Sir Hilary Beckles’ statement of regret at comparing Chris Gayle to ‘Dudus’ is, quite frankly, an apology for an apology. No typing error here: the meaning of these two apologies is not at all identical in this context. The first apology is a weak excuse for the second.
The Oxford English Dictionary (OED) gives four contradictory definitions of ‘apology’:
1. The pleading off from a charge or imputation; defence or vindication from accusation or aspersion
2. Justification, explanation, or excuse
3. A frank acknowledgement, by way of reparation, of offence given, or an explanation that offence was not intended, with expression of regret for any given or taken
4. A poor substitute
The history of the word ‘apology’ reveals how meaning changes over time. It also illustrates the way in which English, the world’s most greedy patois, devours words from other languages, sometimes mangling their meaning. As Louise Bennett puts it so mischievously in Aunty Roachy Seh, ‘dem shoulda call English Language corruption of Norman French an Latin an all dem tarra language what dem seh dat English is derived from.’
The English ‘apology’ comes from the Greek ‘apologia.’ Originally, an apology was an act of self-justification. That’s the second meaning of the word given in the OED: a defensive speech. By the 18th century, a new meaning of the word evolved: the OED’s third definition.
Instead of immediately accepting that he’d erred in making the unfortunate comparison between Gayle and ‘Dudus,’ Sir Hilary first tried to suggest that it was a matter of ‘misunderstanding’ and ‘misrepresentation.’ Those of us who were angered by his crude statement were suffering from a failure to understand. It’s not that we understood and took offense. We were not smart enough to read beneath the surface of his statement and fathom its hidden depth of innocent meaning.
When that ploy failed, Sir Hilary attempted another stroke. He took a crack at an apology. But the ball edged the bat and he got caught in the slips. The knight’s apology is not one that commoners would readily accept. It doesn’t have quite the right degree of humility.
Sir Hilary’s statement of regret appears to be a classic ‘apologia’ masquerading as an ‘apology.’ It’s a rather elaborate justification of what he said and what he thinks we all misunderstood. Here’s a quote that’s posted on the website of the Barbados Nation:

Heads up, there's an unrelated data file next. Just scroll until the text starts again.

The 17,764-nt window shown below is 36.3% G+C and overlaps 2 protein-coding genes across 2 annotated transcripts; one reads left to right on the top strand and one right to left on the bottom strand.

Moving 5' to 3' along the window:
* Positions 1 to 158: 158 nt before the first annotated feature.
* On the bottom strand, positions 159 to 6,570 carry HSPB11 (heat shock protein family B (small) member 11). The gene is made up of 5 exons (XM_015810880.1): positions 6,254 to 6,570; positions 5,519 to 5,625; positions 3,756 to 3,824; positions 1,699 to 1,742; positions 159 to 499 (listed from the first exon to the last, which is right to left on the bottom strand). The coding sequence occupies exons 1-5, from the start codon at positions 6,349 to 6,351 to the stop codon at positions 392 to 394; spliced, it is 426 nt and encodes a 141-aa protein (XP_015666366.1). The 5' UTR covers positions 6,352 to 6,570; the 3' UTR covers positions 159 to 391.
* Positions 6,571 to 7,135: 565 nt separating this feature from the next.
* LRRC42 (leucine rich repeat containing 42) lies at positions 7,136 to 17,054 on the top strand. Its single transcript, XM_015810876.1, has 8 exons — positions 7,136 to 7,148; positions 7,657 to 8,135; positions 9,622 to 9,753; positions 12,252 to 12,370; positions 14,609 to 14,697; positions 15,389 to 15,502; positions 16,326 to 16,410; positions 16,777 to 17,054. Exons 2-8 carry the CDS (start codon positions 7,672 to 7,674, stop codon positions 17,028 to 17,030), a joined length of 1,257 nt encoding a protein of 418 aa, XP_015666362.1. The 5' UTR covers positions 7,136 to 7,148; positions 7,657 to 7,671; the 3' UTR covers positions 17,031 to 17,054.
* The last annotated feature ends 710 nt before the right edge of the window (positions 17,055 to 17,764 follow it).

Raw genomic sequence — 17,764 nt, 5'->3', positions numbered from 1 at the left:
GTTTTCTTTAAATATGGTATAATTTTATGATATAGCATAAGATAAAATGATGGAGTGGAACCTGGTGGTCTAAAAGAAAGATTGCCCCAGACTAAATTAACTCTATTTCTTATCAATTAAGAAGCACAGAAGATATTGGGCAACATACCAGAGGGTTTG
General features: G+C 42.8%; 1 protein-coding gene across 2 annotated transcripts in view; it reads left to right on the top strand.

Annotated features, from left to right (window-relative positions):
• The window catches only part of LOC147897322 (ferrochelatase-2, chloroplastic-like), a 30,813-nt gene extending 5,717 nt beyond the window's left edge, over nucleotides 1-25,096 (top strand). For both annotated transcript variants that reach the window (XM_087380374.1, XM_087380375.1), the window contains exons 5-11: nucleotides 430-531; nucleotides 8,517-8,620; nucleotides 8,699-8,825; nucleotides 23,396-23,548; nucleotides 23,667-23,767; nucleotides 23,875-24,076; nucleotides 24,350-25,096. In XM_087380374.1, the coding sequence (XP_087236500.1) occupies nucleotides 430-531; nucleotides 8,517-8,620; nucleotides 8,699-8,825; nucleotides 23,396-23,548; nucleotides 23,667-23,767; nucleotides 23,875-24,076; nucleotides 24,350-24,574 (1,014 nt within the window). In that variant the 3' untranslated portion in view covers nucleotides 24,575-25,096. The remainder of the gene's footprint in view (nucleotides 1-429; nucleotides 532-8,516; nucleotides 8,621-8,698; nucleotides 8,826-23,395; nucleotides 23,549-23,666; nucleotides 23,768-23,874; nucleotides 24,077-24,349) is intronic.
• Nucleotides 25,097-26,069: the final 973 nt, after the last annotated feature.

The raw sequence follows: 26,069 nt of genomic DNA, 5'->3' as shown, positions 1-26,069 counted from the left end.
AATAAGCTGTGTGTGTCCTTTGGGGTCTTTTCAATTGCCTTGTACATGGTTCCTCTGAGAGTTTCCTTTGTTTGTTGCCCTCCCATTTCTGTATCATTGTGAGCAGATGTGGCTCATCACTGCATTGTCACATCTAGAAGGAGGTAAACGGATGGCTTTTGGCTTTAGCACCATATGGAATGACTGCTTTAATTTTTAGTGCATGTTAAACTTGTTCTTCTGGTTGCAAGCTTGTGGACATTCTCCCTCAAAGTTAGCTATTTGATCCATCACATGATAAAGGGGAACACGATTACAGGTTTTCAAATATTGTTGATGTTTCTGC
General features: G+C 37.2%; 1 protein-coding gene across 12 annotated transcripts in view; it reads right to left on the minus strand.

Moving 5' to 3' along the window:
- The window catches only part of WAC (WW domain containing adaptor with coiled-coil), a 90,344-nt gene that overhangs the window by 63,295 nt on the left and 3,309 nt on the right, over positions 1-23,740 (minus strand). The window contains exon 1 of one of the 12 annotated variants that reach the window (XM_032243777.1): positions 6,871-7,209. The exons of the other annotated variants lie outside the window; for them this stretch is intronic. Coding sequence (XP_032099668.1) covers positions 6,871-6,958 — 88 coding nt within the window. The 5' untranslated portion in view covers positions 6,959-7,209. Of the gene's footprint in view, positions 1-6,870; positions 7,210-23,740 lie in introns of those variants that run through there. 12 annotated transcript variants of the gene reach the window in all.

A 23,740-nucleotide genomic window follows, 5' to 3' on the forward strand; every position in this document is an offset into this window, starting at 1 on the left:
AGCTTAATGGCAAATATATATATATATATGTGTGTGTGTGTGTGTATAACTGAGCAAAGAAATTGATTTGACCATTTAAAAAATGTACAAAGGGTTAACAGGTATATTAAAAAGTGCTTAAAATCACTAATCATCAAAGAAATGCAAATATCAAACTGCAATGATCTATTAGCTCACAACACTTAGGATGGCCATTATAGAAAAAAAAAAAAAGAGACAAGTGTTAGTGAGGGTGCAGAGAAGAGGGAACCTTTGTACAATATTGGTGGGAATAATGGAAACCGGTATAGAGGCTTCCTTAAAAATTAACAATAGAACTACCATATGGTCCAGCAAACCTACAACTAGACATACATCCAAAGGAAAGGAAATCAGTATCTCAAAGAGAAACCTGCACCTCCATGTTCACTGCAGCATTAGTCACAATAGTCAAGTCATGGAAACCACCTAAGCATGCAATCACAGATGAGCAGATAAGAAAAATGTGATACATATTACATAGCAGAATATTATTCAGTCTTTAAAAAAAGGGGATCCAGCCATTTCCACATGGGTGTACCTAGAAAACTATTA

“I am satisfied that the parts of my lecture which have caused public concern have been misrepresented and misunderstood and deductions made which were not obvious to me or intended.
“I am now aware of the anguish these deductions have caused in Jamaica and, in particular, an offending reference, which was not intended in any way to be comparative to anyone. I truly regret this.
“My assessment of leadership as expressed in public images was not intended to produce any negative effect or harm to any cricketer, especially to Mr Chris Gayle, who I consider to be an outstanding West Indies cricketer.
“I offer this statement of regret in all sincerity.”
The surprising clause, “I am satisfied,” has no business in a genuine apology. What can Sir Hilary’s use of the word ‘satisfied’ possibly mean in this context? ‘I’ve had enough?’ ‘I’m pleased?’ ‘I acknowledge the fact that I’ve made one hell of a mistake?’
Sir Hilary’s fundamentally unapologetic apologia reproduces the fiction of misrepresentation, misunderstanding and (baseless) deduction. It is the deductions that have caused anguish, not the substance of his own remarks! And if likening Chris Gayle to ‘Dudus’ ‘was not intended in any way to be comparative to anyone’, what was the point? Was it a slip of the lip? And, if so, what does this Freudian slip reveal?
Arrogant cricket board
C.L.R. James’ vintage cultural studies text, Beyond a Boundary, published in 1963, gives a brilliant account of the history of West Indies cricket. I’m sure Sir Hilary knows this book intimately. James devotes an entire chapter to the Panamanian-Jamaican batsman, George Headley, who isn’t even mentioned in the professor’s grand genealogy of the fall of West Indies cricket from the Father of the Nation, Sir Frank Worrell, to the degenerate Don, Chris ‘Dudus’ Gayle.
True, the magisterial Headley wasn’t a captain. But he certainly led by example. James reverentially describes the master in the Latinate terms of his Queen’s Royal College education: ‘nascitur non fit’ – born not made. He elaborates: ‘this West Indian narrowly escapes being the greatest batsman I have ever seen. Pride of place in my list goes to Bradman, but George is not far behind.’
I don’t think it’s a simple case of anti-Jamaica prejudice that makes Sir Hilary finger Gayle as the bad man of West Indies cricket. It’s much more complex. As a member of the West Indies Cricket Board, Sir Hilary appears to have internalised the arrogance of rulers who desperately try to keep the ruled under control. And Gayle will have none of that. So he must be a don in the worst possible sense of that word.
In the early years of Spanish conquest of the Americas, the title ‘don’ unapologetically belonged to the aristocracy, somewhat like a knighthood. These days, a don is, supposedly, a social outcast, though in the case of ‘Dudus’ so much political capital was expended to prevent him from being cast out!
Sir Hilary’s error of judgement is not only the deliberate comparison of Gayle with ‘Dudus’. It is also his failure to recognise that uprooting don-manship in West Indian cricket may just mean wresting power from the aristocratic dons of the West Indies Cricket Board and putting it securely in the hands of enterprising players. Cricket is no longer a gentleman’s game. It’s big business, as Chris Gayle knows all too well.